I didn't realise that there were still places like that in our country, though there still are hundreds of very old farmhouses, but mostly with modern facilities. I think, that's what we can do, show places like that, to demonstrate what life has been like, to the following generations as well as to people who live in abundance and still aren't satisfied. And for that reason, I think it's great to have this possibility here, to show pictures of all regions around the globe and gradually getting familiar with places, we are never able to see by ourselves.
I deeply regret that I am lacking time to see and write as much as I would like to do. So I often just look at photos, without commenting them, though they really would deserve some words.
My very best wishes and keep up your fine work, Marilyn!
Thank you, May, for your further reflections and for the wonderful story about the old house. What a gem of an experience that would have been! I hope there will soon be some pictures to document it!
There are so many things we can show, and also see in others' pictures. I don't know whether you've noticed my Photochain photo of the memorial at spot where Mahatma Gandhi was assassinated. When I mapped it, I was surprised that--despite the huge number of pictures there are are some places--there were none of that. As I searched for the location, I also learned that next week is the 60th anniversary of the event. At that time I'll probably post (on my own page) the other three in the series I took, maybe with a link to some history, in hopes that just a few might become a bit more aware of that story.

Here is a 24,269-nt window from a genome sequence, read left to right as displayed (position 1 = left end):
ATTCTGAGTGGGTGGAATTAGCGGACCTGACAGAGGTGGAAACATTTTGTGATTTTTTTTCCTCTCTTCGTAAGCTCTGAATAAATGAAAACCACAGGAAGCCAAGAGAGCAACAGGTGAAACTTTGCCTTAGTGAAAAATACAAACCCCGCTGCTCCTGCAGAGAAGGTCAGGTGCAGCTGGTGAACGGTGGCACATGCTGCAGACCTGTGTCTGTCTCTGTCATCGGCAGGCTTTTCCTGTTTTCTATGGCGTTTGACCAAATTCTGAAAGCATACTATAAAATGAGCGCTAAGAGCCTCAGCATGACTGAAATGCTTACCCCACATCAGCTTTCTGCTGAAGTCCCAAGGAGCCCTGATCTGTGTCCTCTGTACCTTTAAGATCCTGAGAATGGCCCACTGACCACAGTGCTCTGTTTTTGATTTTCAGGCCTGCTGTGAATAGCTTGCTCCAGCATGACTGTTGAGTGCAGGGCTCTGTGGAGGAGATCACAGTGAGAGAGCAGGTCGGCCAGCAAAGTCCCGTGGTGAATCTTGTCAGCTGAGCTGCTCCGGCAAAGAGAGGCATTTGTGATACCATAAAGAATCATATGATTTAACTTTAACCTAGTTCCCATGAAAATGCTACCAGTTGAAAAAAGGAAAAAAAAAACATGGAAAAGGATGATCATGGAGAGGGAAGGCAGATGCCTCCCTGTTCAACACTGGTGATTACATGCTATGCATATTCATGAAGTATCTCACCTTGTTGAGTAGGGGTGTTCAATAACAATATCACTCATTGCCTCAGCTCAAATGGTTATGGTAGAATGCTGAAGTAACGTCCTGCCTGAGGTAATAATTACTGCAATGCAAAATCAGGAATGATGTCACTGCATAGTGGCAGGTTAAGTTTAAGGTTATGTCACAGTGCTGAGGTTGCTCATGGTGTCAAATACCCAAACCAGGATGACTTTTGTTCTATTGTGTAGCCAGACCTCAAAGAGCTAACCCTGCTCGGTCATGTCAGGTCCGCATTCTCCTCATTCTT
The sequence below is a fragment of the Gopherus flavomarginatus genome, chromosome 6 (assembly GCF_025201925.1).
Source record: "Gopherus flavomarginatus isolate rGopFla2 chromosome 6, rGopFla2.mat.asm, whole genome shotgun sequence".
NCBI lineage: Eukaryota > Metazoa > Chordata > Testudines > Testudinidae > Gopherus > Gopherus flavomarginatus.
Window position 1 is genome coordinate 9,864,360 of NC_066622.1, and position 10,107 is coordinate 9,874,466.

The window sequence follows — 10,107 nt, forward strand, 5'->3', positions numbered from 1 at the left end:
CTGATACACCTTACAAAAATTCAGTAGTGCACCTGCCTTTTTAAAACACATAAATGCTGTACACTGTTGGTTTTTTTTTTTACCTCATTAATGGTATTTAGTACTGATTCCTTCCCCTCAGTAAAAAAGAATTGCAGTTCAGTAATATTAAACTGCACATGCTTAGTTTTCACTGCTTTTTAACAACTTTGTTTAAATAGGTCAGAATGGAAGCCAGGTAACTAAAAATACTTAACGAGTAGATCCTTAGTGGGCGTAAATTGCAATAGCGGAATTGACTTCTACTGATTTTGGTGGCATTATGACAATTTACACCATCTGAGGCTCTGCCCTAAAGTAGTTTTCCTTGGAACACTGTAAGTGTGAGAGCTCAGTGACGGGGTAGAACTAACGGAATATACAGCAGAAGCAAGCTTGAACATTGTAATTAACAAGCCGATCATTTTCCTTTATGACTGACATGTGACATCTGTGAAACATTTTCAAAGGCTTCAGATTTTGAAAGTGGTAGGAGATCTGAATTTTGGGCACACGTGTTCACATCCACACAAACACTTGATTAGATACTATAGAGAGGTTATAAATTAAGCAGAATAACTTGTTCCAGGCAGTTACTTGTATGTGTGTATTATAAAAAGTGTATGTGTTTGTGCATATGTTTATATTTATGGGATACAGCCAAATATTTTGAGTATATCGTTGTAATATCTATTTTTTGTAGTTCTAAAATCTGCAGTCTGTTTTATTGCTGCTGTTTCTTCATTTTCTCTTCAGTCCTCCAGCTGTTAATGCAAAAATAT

Thanks again for writing. Best wishes, Marilyn
Dear Marilyn, it's always a great pleasure to see your photos. They are expressive and make my thoughts roam and as I said before, I often feel the wish to pass by and have a little conversation with you. I am certain there are many interesting subjects we could share or discuss on a level of friendship, tolerance and understanding.
I've had a look at photochain and I am very glad that you will remind us about Mahatma Gandhi and his wonderful achievement with some more photos.
Best wishes, May
Dear Marylin, Here Pau from overseas Barcelona, Spain. First, sorry for my poor english!! I'm a graphic designer and university researcher writting my Master Thesis about the Michelin American Years in Milltown. Congratulations for these very nice shoots of the still surviving Michelin Tire Co. old buildings in Milltown, NJ, I recognized its. Do you have also more photos of the smokestack and water tower of the Michelin factory?. Whith your permission, I will use these pictures to illustrate some pages in my Thesis with your credits and right citation, of course. My Thesis is about the Advertising strategies and use of the Michelin character trademark, Bibendum the Tire-man, in press ads between 1907 and 1930. As you sure knows, Michelin closed the fabric and returned to France due the Great Depression. I'm also very interested if you or anyone in Milltown have information or images (old photos) of these old years, specially showing the Michelin-man. Thanks again for your beautiful sense and captations of industrial archeology of our forgotten past. Sincerely, Pau
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Photo taken in Milltown, NJ, USA